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As a deal was agreed before the UK left the EU the following information about 'no deal' arrangements are no longer relevant but are retained for information.

 

EU nationals

The UK government, on 4 September 2019, published a policy paper titled "No deal immigration arrangements for EU citizens moving to the UK after Brexit". This confirmed the rights of European citizens and their family members already living in the UK in the event of a ‘no deal’ Brexit.

The main points in relation to a ‘no deal’ scenario are:

  • The EU Settlement Scheme will continue to run for those resident in the UK before Brexit;
  • The EU Settlement Scheme will still run until 31 December 2020;
  • The Home Office will continue to look to grant, rather than refuse, status and the more generous EU Settlement Scheme requirements will remain with, for example, comprehensive sickness insurance still not being required;
  • Existing close family members (children, spouses and partners) of those resident in the UK before Brexit, where the relationship existed by this date, and children born after this date, will still be able to join them in the UK;
  • As a result, European citizens and their family members resident in the UK before Brexit will still be able to work, study, and access benefits and services in the UK.

EEA (Iceland, Liechtenstein & Norway) & Swiss nationals

Agreements between the UK and Switzerland (on 20 December 2018), and between the UK and the EEA EFTA states (Iceland, Liechtenstein, & Norway) (on 8 February 2019) confirm that the rights of EEA and Swiss citizens and their family members will be protected in the same way as those of EU citizens and their family members, whether a deal is reached or not.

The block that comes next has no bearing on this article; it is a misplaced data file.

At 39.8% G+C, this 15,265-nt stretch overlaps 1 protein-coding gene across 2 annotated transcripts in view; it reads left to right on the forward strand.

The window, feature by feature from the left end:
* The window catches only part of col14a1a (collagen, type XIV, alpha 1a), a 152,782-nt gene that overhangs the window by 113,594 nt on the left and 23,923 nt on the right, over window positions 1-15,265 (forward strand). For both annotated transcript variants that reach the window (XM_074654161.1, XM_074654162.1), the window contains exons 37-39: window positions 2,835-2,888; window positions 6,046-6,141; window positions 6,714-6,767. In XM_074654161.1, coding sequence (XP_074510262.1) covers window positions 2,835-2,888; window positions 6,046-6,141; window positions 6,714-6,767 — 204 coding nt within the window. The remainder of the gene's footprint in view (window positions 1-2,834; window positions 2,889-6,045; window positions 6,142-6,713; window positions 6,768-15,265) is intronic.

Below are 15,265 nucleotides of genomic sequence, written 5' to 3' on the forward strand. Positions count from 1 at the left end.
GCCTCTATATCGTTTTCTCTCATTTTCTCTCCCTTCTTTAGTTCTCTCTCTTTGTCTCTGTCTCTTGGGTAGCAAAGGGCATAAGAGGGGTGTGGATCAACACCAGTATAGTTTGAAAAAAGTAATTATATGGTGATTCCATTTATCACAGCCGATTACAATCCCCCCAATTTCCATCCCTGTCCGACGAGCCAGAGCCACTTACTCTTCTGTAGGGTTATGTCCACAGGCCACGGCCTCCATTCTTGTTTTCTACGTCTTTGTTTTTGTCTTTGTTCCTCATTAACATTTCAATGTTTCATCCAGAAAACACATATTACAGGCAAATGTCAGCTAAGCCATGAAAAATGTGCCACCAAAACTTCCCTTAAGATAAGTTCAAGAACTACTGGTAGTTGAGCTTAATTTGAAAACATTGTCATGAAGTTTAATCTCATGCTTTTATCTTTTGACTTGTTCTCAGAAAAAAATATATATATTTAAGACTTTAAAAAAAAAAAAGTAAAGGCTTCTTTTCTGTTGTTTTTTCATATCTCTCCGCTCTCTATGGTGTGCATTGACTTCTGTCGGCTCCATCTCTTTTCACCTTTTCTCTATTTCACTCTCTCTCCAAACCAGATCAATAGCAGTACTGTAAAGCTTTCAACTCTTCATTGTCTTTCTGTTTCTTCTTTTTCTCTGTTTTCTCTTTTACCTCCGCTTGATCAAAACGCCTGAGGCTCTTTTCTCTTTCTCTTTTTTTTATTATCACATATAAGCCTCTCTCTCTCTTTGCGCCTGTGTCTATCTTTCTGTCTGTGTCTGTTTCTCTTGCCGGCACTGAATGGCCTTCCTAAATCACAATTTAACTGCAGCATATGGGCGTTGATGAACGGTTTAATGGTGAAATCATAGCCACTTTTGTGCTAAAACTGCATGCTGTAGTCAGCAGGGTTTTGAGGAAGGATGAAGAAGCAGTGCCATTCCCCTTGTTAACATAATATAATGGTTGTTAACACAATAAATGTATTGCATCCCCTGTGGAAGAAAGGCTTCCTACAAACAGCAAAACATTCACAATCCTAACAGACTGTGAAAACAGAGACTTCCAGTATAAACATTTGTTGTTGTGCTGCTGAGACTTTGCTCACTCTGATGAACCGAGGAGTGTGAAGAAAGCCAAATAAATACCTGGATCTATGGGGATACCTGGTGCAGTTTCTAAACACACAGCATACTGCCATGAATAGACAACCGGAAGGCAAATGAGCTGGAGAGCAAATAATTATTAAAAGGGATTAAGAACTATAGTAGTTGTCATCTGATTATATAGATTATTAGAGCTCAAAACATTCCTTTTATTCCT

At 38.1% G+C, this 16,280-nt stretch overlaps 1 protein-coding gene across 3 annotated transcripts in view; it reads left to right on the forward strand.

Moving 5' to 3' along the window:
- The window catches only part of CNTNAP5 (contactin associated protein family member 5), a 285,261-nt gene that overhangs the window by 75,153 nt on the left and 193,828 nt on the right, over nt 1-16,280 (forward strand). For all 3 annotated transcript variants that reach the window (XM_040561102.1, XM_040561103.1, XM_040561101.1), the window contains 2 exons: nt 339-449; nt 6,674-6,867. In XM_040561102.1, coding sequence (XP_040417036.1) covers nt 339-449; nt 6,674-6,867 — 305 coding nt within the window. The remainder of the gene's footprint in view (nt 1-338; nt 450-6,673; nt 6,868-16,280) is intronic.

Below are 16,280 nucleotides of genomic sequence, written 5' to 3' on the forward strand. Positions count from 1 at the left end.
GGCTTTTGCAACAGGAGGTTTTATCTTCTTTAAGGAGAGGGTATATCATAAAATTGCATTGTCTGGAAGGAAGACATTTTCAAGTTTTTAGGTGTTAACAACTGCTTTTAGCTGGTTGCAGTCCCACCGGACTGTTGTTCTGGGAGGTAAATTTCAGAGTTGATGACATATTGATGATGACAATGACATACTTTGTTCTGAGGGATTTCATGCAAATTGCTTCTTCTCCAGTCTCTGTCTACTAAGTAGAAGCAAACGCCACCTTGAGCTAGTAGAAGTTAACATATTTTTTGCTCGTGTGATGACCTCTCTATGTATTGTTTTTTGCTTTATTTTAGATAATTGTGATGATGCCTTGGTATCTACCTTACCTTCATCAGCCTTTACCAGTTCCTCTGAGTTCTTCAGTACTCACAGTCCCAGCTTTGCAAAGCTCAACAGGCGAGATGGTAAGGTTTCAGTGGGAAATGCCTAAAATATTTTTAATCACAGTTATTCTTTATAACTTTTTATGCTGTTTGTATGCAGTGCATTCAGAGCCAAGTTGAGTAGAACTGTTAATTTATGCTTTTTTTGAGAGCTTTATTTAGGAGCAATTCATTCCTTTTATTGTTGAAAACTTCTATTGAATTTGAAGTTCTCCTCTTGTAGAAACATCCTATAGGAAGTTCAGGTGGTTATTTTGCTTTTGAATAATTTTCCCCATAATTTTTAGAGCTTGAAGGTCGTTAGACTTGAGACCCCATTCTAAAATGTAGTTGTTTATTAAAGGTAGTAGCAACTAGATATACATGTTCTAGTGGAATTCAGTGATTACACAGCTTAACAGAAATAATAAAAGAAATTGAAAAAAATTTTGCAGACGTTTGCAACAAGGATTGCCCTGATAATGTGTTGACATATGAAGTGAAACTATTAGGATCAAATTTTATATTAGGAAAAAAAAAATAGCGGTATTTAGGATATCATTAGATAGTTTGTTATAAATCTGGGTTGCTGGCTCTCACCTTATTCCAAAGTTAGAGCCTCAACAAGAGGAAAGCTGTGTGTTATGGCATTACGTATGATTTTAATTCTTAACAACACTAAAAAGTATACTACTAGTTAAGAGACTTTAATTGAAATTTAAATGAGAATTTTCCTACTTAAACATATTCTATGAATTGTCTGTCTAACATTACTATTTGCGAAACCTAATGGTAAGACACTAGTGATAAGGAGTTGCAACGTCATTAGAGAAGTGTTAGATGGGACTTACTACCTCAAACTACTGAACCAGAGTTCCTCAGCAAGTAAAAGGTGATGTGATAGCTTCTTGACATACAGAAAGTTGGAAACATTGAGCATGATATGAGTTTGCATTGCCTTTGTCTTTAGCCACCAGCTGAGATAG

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The new Settled Status will enable holders to apply for naturalisation as a British citizen, but they will have to evidence that they have been a ‘qualified person’ (a worker, self-employed, a student with Comprehensive Sickness Insurance, or self-sufficient with Comprehensive Sickness Insurance) under the previous rules for Europeans during the five year qualifying period for citizenship.

Settled Status is only valid from the date it is confirmed, so (unless the applicant is married to a British citizen) an applicant for citizenship must wait for one year after obtaining Settled Status before they qualify for citizenship.

The application for permanent residence (as confirmed by the permanent residence document) under the current system, which will be available until the UK leaves the EU, can be backdated to the date that it was acquired, which may be some years before the document was issued. Therefore, if you have been in the UK for 6 years or more, this route can allow you to immediately apply for British citizenship after receiving a permanent residence document as the permanent residence status was obtained more than a year ago.

 

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German citizens may be aware that they are permitted to obtain the citizenship of an EU country and retain their German citizenship, but as the UK has now left it is no longer an EU country.

The ‘Brexit transition act’ which was approved by the German cabinet on 5 September 2019 includes a provision to help Germans applying for British citizenship, and UK nationals applying for German citizenship. This provision states that Germans who have applied for British citizenship, and vice versa, before the end of the transition period on 31 December 2020 will be allowed to retain their own citizenship, even if their application is decided after the end of the transition period.

Information on the 'Brexit transition act' is available in German but the English version, which was previously available, appears to have been removed.

German citizens considering naturalisation as British citizens might well want to proceed with their applications as a matter of some urgency. The EU Settlement Scheme should provide applicants a ‘Settled Status’ document more quickly than applying for the current Permanent Residence Card (for non-EU/EEA Family members) or Document Certifying Permanent Residence (for EU/EEA nationals).

 

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Who to contact 


James Baker
Head of Staff Immigration 

tel: 01865 289908
e-mail: james.baker@admin.ox.ac.uk 

 

Tim Currie
Staff Immigration Officer

tel: 01865 289903
e-mail: tim.currie@admin.ox.ac.uk